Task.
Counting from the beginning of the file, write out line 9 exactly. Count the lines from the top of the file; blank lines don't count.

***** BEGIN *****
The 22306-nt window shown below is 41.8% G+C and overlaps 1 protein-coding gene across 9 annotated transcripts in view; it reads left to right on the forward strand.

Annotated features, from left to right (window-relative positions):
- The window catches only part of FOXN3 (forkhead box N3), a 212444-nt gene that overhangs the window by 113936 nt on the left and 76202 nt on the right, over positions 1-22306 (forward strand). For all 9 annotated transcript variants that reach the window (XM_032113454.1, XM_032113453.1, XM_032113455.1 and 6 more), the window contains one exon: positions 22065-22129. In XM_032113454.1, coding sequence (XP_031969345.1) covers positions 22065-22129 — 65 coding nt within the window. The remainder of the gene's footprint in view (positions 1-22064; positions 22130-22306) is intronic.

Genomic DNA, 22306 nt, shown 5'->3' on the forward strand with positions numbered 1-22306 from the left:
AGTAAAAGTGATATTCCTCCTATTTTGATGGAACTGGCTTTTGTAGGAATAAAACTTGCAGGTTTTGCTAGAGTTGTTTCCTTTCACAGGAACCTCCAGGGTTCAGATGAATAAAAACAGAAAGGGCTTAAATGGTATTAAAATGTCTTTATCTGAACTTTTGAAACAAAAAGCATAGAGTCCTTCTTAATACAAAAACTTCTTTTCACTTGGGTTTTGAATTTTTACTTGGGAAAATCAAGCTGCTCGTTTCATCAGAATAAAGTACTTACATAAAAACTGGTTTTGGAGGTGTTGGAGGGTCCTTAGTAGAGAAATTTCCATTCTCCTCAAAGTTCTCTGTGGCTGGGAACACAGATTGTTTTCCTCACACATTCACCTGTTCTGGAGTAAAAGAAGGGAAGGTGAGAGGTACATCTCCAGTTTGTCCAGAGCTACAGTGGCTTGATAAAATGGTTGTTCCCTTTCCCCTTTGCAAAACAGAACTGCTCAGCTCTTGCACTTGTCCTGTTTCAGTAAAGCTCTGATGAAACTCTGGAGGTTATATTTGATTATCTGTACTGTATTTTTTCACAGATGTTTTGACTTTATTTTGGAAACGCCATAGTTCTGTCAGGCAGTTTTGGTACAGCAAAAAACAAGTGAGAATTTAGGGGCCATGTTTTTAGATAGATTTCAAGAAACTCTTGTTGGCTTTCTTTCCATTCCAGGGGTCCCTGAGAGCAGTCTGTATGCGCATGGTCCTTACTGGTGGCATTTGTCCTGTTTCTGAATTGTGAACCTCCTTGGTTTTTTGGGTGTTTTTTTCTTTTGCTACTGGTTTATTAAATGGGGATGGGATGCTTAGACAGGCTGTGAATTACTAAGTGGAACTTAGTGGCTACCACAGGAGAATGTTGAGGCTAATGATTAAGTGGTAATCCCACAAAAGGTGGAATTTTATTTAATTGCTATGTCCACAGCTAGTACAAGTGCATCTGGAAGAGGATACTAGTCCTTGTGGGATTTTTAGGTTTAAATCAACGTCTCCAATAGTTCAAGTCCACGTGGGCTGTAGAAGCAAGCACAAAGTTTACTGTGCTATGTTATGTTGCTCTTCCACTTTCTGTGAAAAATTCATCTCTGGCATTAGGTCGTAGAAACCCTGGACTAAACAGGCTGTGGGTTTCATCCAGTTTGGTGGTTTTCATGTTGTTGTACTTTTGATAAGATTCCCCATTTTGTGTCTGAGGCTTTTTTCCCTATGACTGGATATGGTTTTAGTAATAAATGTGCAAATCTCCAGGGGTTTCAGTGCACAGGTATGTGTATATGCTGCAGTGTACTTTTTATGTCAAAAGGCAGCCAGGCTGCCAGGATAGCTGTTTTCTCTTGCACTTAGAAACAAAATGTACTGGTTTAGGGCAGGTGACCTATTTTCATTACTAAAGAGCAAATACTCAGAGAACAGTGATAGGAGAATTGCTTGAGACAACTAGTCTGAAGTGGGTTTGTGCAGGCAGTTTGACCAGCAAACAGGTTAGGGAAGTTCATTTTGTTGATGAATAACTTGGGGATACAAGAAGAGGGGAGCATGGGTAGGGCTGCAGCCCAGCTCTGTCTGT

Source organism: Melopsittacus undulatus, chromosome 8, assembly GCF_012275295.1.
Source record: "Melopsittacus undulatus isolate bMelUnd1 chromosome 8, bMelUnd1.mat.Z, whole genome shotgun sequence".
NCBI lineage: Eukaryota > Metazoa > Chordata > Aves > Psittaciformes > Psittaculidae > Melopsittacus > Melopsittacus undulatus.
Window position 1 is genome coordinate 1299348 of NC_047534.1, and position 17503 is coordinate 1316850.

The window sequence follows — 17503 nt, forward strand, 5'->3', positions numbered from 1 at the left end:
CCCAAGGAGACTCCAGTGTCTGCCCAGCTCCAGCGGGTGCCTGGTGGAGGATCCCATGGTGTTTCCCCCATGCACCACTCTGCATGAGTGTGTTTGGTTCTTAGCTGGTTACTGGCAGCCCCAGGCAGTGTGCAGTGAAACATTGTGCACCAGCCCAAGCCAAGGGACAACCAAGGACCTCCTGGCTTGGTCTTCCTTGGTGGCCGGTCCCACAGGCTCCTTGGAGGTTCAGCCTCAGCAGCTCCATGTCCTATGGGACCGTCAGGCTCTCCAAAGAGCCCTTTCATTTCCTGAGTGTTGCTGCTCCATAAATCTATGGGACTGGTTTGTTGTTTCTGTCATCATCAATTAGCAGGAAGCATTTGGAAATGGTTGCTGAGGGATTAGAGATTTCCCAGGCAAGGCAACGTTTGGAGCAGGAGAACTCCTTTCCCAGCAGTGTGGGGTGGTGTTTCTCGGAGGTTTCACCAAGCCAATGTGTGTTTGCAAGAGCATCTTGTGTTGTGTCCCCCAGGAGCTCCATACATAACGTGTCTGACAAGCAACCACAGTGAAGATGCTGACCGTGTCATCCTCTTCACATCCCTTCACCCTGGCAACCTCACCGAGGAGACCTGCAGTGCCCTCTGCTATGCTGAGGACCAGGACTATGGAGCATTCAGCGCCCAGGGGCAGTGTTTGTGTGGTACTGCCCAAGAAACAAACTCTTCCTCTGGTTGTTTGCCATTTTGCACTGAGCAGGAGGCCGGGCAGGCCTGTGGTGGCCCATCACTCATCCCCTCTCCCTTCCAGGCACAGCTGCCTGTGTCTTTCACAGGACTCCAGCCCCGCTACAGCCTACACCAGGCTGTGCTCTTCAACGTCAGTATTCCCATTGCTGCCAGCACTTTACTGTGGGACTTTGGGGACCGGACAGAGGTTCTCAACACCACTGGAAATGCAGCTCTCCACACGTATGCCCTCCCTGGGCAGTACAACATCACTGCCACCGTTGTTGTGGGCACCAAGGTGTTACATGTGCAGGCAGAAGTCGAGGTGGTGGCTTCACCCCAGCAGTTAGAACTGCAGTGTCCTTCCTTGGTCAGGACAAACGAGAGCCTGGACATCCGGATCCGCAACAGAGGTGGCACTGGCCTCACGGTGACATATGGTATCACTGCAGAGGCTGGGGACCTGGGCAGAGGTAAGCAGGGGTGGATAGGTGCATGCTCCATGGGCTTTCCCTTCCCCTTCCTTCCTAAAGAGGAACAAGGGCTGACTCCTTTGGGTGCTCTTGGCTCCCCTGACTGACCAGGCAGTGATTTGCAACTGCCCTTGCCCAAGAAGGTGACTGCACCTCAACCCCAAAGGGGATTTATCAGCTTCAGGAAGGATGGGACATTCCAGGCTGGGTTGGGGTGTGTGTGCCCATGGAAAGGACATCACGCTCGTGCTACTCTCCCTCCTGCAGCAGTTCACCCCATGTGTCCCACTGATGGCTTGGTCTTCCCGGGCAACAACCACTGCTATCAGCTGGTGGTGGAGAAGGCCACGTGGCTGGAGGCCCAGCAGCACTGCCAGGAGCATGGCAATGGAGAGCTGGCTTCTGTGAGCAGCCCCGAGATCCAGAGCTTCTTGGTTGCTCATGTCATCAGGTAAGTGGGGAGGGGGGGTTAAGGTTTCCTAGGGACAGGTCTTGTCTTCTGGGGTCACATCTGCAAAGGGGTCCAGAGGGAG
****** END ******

Window position 1 is genome coordinate 1299348 of NC_047534.1, and position 17503 is coordinate 1316850.